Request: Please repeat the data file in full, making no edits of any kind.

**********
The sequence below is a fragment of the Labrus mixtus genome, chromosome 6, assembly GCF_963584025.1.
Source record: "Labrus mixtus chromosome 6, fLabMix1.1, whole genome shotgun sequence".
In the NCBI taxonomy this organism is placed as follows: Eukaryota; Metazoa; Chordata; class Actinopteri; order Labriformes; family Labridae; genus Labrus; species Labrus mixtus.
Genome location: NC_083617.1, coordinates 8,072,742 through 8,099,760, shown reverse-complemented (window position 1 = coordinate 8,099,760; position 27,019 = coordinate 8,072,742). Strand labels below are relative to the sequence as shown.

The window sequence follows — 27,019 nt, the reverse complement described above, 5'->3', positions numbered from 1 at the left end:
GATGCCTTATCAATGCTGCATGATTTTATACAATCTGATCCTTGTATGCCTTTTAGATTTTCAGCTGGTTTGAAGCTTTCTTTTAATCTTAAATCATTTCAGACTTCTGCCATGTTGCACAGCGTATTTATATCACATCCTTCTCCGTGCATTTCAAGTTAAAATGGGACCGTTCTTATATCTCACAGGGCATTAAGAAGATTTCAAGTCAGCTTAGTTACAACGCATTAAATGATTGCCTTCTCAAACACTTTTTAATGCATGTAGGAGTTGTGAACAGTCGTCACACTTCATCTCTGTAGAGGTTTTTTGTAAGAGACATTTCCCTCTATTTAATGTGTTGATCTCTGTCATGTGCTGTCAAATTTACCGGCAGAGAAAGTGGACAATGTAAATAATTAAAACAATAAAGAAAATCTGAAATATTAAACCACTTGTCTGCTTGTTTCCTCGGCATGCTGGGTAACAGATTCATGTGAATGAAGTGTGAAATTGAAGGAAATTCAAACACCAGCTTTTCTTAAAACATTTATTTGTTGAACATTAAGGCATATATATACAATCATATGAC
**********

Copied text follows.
The sequence below is a fragment of the Labrus mixtus genome, chromosome 6, assembly GCF_963584025.1.
Source record: "Labrus mixtus chromosome 6, fLabMix1.1, whole genome shotgun sequence".
In the NCBI taxonomy this organism is placed as follows: Eukaryota; Metazoa; Chordata; class Actinopteri; order Labriformes; family Labridae; genus Labrus; species Labrus mixtus.
Genome location: NC_083617.1, coordinates 8,072,742 through 8,099,760, shown reverse-complemented (window position 1 = coordinate 8,099,760; position 27,019 = coordinate 8,072,742). Strand labels below are relative to the sequence as shown.

The window sequence follows — 27,019 nt, the reverse complement described above, 5'->3', positions numbered from 1 at the left end:
GATGCCTTATCAATGCTGCATGATTTTATACAATCTGATCCTTGTATGCCTTTTAGATTTTCAGCTGGTTTGAAGCTTTCTTTTAATCTTAAATCATTTCAGACTTCTGCCATGTTGCACAGCGTATTTATATCACATCCTTCTCCGTGCATTTCAAGTTAAAATGGGACCGTTCTTATATCTCACAGGGCATTAAGAAGATTTCAAGTCAGCTTAGTTACAACGCATTAAATGATTGCCTTCTCAAACACTTTTTAATGCATGTAGGAGTTGTGAACAGTCGTCACACTTCATCTCTGTAGAGGTTTTTTGTAAGAGACATTTCCCTCTATTTAATGTGTTGATCTCTGTCATGTGCTGTCAAATTTACCGGCAGAGAAAGTGGACAATGTAAATAATTAAAACAATAAAGAAAATCTGAAATATTAAACCACTTGTCTGCTTGTTTCCTCGGCATGCTGGGTAACAGATTCATGTGAATGAAGTGTGAAATTGAAGGAAATTCAAACACCAGCTTTTCTTAAAACATTTATTTGTTGAACATTAAGGCATATATATACAATCATATGAC